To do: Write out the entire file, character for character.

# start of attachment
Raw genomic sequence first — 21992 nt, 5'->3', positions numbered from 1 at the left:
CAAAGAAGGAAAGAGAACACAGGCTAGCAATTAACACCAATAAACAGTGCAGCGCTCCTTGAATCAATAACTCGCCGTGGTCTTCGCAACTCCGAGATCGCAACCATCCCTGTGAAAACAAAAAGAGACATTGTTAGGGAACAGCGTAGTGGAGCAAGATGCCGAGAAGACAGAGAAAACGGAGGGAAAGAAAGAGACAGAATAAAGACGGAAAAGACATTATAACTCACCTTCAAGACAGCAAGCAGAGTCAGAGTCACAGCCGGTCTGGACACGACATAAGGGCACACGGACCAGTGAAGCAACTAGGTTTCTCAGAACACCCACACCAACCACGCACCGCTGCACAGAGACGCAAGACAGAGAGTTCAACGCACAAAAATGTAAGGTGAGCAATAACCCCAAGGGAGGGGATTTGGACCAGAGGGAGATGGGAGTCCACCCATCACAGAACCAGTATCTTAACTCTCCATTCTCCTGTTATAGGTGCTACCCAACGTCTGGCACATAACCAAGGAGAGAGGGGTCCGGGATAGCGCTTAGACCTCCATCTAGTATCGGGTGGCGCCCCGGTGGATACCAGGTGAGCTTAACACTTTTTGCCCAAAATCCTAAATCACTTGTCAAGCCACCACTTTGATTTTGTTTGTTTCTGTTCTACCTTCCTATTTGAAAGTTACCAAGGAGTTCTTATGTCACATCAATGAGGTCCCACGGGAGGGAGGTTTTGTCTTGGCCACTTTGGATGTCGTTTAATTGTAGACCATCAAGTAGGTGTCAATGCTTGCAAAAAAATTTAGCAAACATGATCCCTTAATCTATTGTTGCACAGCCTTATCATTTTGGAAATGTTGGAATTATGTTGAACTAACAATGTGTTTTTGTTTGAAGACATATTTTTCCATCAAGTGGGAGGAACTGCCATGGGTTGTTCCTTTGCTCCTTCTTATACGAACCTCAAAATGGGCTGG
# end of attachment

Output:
Raw genomic sequence first — 21992 nt, 5'->3', positions numbered from 1 at the left:
CAAAGAAGGAAAGAGAACACAGGCTAGCAATTAACACCAATAAACAGTGCAGCGCTCCTTGAATCAATAACTCGCCGTGGTCTTCGCAACTCCGAGATCGCAACCATCCCTGTGAAAACAAAAAGAGACATTGTTAGGGAACAGCGTAGTGGAGCAAGATGCCGAGAAGACAGAGAAAACGGAGGGAAAGAAAGAGACAGAATAAAGACGGAAAAGACATTATAACTCACCTTCAAGACAGCAAGCAGAGTCAGAGTCACAGCCGGTCTGGACACGACATAAGGGCACACGGACCAGTGAAGCAACTAGGTTTCTCAGAACACCCACACCAACCACGCACCGCTGCACAGAGACGCAAGACAGAGAGTTCAACGCACAAAAATGTAAGGTGAGCAATAACCCCAAGGGAGGGGATTTGGACCAGAGGGAGATGGGAGTCCACCCATCACAGAACCAGTATCTTAACTCTCCATTCTCCTGTTATAGGTGCTACCCAACGTCTGGCACATAACCAAGGAGAGAGGGGTCCGGGATAGCGCTTAGACCTCCATCTAGTATCGGGTGGCGCCCCGGTGGATACCAGGTGAGCTTAACACTTTTTGCCCAAAATCCTAAATCACTTGTCAAGCCACCACTTTGATTTTGTTTGTTTCTGTTCTACCTTCCTATTTGAAAGTTACCAAGGAGTTCTTATGTCACATCAATGAGGTCCCACGGGAGGGAGGTTTTGTCTTGGCCACTTTGGATGTCGTTTAATTGTAGACCATCAAGTAGGTGTCAATGCTTGCAAAAAAATTTAGCAAACATGATCCCTTAATCTATTGTTGCACAGCCTTATCATTTTGGAAATGTTGGAATTATGTTGAACTAACAATGTGTTTTTGTTTGAAGACATATTTTTCCATCAAGTGGGAGGAACTGCCATGGGTTGTTCCTTTGCTCCTTCTTATACGAACCTCAAAATGGGCTGG